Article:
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Jim is the Executive Director of Advance, Inc., a nonprofit promoting self-sufficiency for people

experiencing homelessness and has been on the board since 2020.

What does being an SVP Denver partner mean to you?

It means I’m a part of a community that is committed to improving the social fabric of Denver  in order to create a very strong network of support for organizations that are trying to address the human needs of the larger community. 

And what has it meant to you personally? 

It’s been fulfilling and aligned with my value of being able to give back to others in the community – it’s an opportunity to use my education and life experience for good. I also appreciate socializing with the other partners who share a similar value of being stronger together in creating positive social change.

In your social impact journey so far, I know you’ve been involved in a lot of different efforts, so where do you feel you have been able to have the most impact?

One of the things that stands out in regards to adding the most value was my time with Denver Kids and co-orchestrating with Patrick Byrne the merger with Denver Urban Scholars. We were able to strengthen Denver Kids with programming that positioned it to add strategic opportunities within Denver Public Schools.

And once Covid hit, this strategic goal was reinforced.  Denver Kids model was changed to focus more on individual buildings as opposed to the original format of counselors being spread throughout DPS.

What are some of the results you saw from the merger? 

We increased our expertise working with youth with a new curriculum and improved our overall financial position, both of which were critically important in successfully navigating through the uncertainty of COVID.  

What were some of the programs you were facilitating in that time period? 

The traditional model for Denver Kids was for Educational Counselors to meet with youth who were spread across the 57 schools in the district. We worked to build a program that was impacting students who typically didn’t have the support to graduate high school on time and implementing it in fewer buildings, but on a larger scale. Without Denver Urban Scholars’ knowledge and experience, we would not have been able to contribute to that conversation with DPS.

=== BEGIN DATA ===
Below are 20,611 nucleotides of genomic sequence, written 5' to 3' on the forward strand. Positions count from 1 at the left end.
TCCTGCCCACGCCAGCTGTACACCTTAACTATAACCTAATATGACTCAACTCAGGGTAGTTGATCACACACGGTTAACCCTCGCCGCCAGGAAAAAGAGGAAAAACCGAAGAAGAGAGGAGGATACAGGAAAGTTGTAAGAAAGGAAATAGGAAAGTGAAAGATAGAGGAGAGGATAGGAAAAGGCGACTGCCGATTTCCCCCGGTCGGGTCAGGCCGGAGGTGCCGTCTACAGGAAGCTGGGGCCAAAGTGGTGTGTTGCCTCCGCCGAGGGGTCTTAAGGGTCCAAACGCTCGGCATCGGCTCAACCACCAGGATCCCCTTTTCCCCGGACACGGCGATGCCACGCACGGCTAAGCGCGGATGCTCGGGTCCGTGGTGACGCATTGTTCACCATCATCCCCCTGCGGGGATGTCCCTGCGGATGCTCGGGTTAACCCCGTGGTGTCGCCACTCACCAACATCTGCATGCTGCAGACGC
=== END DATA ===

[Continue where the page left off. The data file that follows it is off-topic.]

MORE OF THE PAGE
What’s something you wish you’d learned earlier in life? 

And I think it’s staying true to your sense of purpose and trying to discover that earlier – as quickly as possible – so you can have that increased self-awareness. If I was to do it all over again, I would do more self-development work to understand my strengths and challenge areas in order to increase my sense of presence and living a fuller life of intentionality. 

Describe your beverage of choice. 

On a hot summer night, a nice cold beer is always enjoyable – particularly if it’s outside at a small craft brewery.  I always gravitate to craft breweries as a way to be able to support small businesses.

Do you have a couple favorites? 

Belgium style is my favorite, particularly a Hefeweizen. 

Is there anything else you’d like to share? 

Whenever you’re a part of a group where there’s a strong sense of belonging – when you are able to spend time with like-minded people – it just creates a strong community. And that’s one of the things that I enjoy about SVP. I look forward to going to Board meetings and enjoy being in gatherings with my colleagues and friends who are all volunteering their time to be able to help SVP Denver move forward.  It’s been a very enjoyable experience over these past four years.